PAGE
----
The Homewood IRB, the School of Medicine (SOM) IRB, and the Johns Hopkins School of Public Health (JHSPH) IRB are working together to address the new NIH requirement for sIRB. When sIRB services are required by a Sponsor, and a JHU PI wants JHU to serve as the study’s sIRB, the SOM IRB will review all requests for sIRB services, and if approved, will serve as the University’s sIRB for all divisions. JHU has signed on to the SMART IRB Reliance agreement, and investigators are urged to make sure that their collaborators have either signed on to this form of reliance agreement, or are willing to sign on.
All Planning Phase and New Applications that involve Hopkins as the reviewing sIRB must submit a “Reliance Request” through an online SOM IRB query portal. Reviewers will evaluate and act on the request. SOM faculty will use the same portal for applications seeking to rely on an external sIRB. Homewood and JHSPH investigators preparing grant submissions and new applications that propose relying on an external sIRB should contact the JHSPH (firstname.lastname@example.org) or Homewood IRB (email@example.com) for further guidance.
FAQs on Single IRBs (sIRBs) at Johns Hopkins University for Homewood IRB Investigators
1. What is a sIRB?
“sIRB” refers to the use of one IRB as sole reviewer for a U.S. based, multi-site study. Institutions participating in multi-site studies must agree on a sIRB and then enter into a reliance agreement with the sIRB’s institution deferring IRB review responsibilities to the sIRB.
2. What sponsors require the use of sIRBs?
NIH now mandates the use of a sIRB (starting January 25, 2017) for “the ethical review of non-exempt human subjects research protocols funded by the NIH that are carried out at more than one site in the United States.” Under the new Final Rule approved by the DHHS in January, 2017, all U.S. government funded cooperative studies that meet the criteria for non-exempt “human subjects research,” and involve more than one site, will require sIRB review. There are some narrow exceptions. This requirement goes into effect January 20, 2020. In addition, some other companies and foundations may also require sIRB review.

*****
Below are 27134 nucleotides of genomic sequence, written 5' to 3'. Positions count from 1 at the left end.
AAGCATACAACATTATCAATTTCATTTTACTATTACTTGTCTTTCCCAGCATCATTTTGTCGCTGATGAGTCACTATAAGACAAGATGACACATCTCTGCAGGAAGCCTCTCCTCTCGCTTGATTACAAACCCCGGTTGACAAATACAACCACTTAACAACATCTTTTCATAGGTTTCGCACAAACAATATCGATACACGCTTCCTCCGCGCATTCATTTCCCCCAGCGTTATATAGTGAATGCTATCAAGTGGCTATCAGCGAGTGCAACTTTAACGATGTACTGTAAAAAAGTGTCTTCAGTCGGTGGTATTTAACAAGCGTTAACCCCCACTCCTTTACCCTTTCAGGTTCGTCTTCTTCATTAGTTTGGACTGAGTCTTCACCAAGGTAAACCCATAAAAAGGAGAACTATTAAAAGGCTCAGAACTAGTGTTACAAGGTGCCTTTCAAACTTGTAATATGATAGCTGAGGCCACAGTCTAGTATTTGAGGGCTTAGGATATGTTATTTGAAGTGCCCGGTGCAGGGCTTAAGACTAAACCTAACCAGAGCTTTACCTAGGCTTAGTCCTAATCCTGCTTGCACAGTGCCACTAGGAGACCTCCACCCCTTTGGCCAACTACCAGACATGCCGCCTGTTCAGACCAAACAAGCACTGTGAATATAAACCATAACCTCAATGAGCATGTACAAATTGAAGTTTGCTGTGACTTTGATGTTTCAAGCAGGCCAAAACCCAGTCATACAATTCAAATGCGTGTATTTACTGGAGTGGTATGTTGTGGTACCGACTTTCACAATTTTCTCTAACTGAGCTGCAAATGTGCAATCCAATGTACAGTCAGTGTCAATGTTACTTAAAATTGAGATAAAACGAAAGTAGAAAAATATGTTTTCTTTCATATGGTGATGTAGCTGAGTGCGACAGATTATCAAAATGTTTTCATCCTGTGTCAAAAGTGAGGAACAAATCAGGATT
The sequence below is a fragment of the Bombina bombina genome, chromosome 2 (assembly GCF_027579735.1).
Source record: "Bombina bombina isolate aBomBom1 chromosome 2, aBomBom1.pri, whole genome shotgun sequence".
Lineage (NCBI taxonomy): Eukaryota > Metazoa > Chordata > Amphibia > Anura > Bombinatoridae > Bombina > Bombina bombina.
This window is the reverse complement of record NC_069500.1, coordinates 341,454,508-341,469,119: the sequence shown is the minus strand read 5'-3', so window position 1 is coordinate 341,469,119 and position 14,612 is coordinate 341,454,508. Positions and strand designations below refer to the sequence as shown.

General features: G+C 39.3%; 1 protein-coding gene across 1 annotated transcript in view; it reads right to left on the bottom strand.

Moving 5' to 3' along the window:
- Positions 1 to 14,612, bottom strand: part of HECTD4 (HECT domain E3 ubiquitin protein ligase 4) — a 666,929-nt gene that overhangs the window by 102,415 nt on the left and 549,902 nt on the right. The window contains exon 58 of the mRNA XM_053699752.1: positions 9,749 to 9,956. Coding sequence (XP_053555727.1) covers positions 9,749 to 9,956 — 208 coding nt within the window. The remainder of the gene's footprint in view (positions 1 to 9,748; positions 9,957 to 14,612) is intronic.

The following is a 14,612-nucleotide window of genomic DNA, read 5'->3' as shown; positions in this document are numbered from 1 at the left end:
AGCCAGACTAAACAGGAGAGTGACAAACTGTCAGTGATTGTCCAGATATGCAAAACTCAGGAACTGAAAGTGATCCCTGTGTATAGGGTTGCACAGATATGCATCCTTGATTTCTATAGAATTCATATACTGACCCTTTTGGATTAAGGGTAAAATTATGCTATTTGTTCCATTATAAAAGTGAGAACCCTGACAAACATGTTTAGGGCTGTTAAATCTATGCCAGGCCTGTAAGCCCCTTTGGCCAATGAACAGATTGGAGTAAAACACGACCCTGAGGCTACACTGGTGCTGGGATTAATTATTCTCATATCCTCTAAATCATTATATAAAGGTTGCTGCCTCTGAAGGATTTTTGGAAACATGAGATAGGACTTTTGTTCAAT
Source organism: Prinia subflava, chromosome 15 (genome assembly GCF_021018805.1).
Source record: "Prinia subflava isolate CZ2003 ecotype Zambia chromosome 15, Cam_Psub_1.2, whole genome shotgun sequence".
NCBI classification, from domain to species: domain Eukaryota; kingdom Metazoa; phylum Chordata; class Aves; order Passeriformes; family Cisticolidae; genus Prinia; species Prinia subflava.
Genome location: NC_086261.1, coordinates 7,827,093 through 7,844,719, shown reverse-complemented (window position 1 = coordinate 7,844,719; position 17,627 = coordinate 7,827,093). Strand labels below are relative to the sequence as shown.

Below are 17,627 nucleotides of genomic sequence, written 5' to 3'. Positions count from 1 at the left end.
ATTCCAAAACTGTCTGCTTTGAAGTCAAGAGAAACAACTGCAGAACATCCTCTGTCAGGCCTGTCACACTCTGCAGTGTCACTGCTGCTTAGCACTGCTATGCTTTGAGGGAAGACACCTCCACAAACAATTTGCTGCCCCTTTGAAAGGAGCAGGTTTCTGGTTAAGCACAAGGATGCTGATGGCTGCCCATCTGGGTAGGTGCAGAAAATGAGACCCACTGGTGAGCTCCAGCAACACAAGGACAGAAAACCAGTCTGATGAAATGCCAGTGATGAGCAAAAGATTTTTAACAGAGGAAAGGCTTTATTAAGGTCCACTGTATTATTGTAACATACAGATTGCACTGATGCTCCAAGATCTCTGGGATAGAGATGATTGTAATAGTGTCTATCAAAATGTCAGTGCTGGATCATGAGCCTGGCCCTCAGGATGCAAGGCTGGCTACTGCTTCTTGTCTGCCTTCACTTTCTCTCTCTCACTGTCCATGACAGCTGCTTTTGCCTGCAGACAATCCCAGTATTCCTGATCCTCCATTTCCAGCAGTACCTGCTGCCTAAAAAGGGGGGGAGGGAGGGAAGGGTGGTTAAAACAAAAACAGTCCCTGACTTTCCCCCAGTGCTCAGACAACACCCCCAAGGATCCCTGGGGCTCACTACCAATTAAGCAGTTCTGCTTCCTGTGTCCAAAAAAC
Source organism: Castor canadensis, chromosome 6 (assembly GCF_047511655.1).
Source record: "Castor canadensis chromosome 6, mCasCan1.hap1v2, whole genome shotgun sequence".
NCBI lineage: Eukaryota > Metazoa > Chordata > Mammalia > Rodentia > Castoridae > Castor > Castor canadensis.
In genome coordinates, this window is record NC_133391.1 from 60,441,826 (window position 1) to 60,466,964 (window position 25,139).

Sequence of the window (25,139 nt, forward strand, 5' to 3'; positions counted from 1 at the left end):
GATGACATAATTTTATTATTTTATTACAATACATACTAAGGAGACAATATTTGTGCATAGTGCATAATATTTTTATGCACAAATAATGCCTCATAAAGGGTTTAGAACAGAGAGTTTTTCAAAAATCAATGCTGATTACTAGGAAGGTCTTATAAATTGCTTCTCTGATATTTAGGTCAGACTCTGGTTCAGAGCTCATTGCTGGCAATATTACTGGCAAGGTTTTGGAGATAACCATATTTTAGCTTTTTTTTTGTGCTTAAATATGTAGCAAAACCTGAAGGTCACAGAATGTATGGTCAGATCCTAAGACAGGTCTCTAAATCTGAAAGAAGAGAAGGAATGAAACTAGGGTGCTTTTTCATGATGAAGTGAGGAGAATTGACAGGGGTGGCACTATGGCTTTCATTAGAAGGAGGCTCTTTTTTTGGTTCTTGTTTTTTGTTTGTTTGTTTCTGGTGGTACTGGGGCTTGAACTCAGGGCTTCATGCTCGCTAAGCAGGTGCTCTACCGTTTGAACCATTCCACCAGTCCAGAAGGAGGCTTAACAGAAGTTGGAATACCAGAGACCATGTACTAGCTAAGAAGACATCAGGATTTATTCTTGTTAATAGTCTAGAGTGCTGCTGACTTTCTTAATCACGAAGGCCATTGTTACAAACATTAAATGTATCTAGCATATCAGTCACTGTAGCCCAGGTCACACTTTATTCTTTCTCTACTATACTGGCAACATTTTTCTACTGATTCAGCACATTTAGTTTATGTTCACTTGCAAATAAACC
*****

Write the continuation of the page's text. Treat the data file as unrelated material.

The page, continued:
3. To what kind of grants does the sIRB requirement apply?
The sIRB requirement applies to all competing grant applications, including new, renewal, revision or resubmission.
4. How is Hopkins handling requests to have JHU serve as the lead sIRB?
The School of Medicine IRB (SOM IRB) will serve as the sIRB for all JHU divisions when Hopkins agrees to serve as the lead IRB. It will review all requests to have Hopkins serve as the sIRB, and will provide letters of support for those that it approves.
5. How can I submit a reliance request to have Hopkins serve as the sIRB for my grant proposal or study?
The SOM IRB has created a “reliance request tool” that is available on its website. You must submit your request before making any commitment in your grant application, as the SOM IRB needs to review and approve your request before providing you with a letter of support.
6. Is there anything special that I need to put into my grant application when asking the SOM IRB to serve as the sIRB for my study?
Yes. The Federal Wide Assurance (FWA) number listed on your grant application should be the SOM IRB’s FWA number, FWA00005752, not the Homewood IRB’s number. The SOM IRB can assist you with any questions regarding their FWA number.
7. Can the Homewood IRB sign on to a common IRB reliance agreement model like the SMART IRB Master Reliance Agreement?
No. The SMART IRB Master Reliance Agreement requires that the signatory institution’s IRB be accredited or have undergone a comparable quality assessment in the past five years; the Homewood IRB is not accredited at this time. We will need to use a separate agreement to defer to an external sIRB.
8. What is required for Homewood IRB investigators who seek a reliance agreement deferring review to an external IRB?
Homewood investigators who wish to have the Homewood IRB rely on an external sIRB will need to request that reliance through the following survey , and if the reliance request is approved, the Homewood IRB will provide a Letter of Support of that request. The PI will upload information about the external sIRB into the Homewood IRB’s survey. The Homewood PI must clarify whether the reliance request is for a project that is at the grant proposal stage, or one that is ready for IRB submission. The PI must also complete an Investigator’s Assurance form (see Statement of Homewood PI Responsibilities when Relying on an External sIRB) and email it to firstname.lastname@example.org. If the reliance request is approved, a reliance agreement will be negotiated separately.
9. What are my responsibilities as PI if the Homewood IRB agrees to rely on an external sIRB?
If the Homewood IRB agrees to the reliance arrangement and provides a letter of support, you as PI will need to make sure that all study personnel receive appropriate training and are qualified to perform their duties, and that the study is conducted in accordance with the sIRB approved protocol and Homewood IRB policies. You must notify the Homewood IRB of any changes to the study that could influence site specific requirements, such as, conflict of interest, study personnel, funding stream, study procedures, etc.
10. Does relying on an External sIRB mean there is no Homewood IRB review?
No. The sIRB is responsible for conducting the ethical review and overseeing the study at all sites, but each relying institution’s IRB must ensure compliance with site specific state and local law, and institutional policy. That means that the Homewood IRB will conduct a “site specific” review to ensure that it is comfortable agreeing to rely on the sIRB, and that the study meets site specific requirements. So the Homewood PI will follow both the sIRB requirements as well as site specific requirements.